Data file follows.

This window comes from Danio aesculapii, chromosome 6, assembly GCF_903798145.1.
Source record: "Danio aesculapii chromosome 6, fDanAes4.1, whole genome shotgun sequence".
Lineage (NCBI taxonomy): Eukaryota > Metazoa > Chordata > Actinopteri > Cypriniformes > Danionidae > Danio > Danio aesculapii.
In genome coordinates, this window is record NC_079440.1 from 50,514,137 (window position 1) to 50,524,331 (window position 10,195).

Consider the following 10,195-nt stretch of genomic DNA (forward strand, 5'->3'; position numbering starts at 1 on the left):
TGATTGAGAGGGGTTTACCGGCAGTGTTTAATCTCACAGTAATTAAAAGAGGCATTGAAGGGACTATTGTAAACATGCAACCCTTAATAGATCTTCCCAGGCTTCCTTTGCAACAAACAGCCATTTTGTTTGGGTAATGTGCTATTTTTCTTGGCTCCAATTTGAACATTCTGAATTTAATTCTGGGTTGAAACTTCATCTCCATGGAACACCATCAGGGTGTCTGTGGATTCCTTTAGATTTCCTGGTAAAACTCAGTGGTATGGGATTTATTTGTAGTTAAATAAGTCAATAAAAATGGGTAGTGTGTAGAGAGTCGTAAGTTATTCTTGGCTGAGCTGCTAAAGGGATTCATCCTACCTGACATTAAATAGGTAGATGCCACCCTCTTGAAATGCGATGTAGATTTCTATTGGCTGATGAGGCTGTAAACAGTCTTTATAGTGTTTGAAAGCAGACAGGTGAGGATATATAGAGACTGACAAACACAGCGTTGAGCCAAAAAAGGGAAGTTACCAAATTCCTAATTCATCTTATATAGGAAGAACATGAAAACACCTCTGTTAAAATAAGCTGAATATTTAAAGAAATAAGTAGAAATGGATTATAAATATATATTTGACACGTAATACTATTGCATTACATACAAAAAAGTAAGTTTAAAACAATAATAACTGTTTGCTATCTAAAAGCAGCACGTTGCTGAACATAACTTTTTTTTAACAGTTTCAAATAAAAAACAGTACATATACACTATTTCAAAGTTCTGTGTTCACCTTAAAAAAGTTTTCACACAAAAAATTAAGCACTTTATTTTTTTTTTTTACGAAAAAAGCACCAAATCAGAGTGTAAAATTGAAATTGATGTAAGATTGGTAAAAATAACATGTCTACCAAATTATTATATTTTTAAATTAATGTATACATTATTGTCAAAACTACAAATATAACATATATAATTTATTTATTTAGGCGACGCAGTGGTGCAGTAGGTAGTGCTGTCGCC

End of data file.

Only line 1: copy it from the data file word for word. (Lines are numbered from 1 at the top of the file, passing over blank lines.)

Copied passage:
This window comes from Danio aesculapii, chromosome 6, assembly GCF_903798145.1.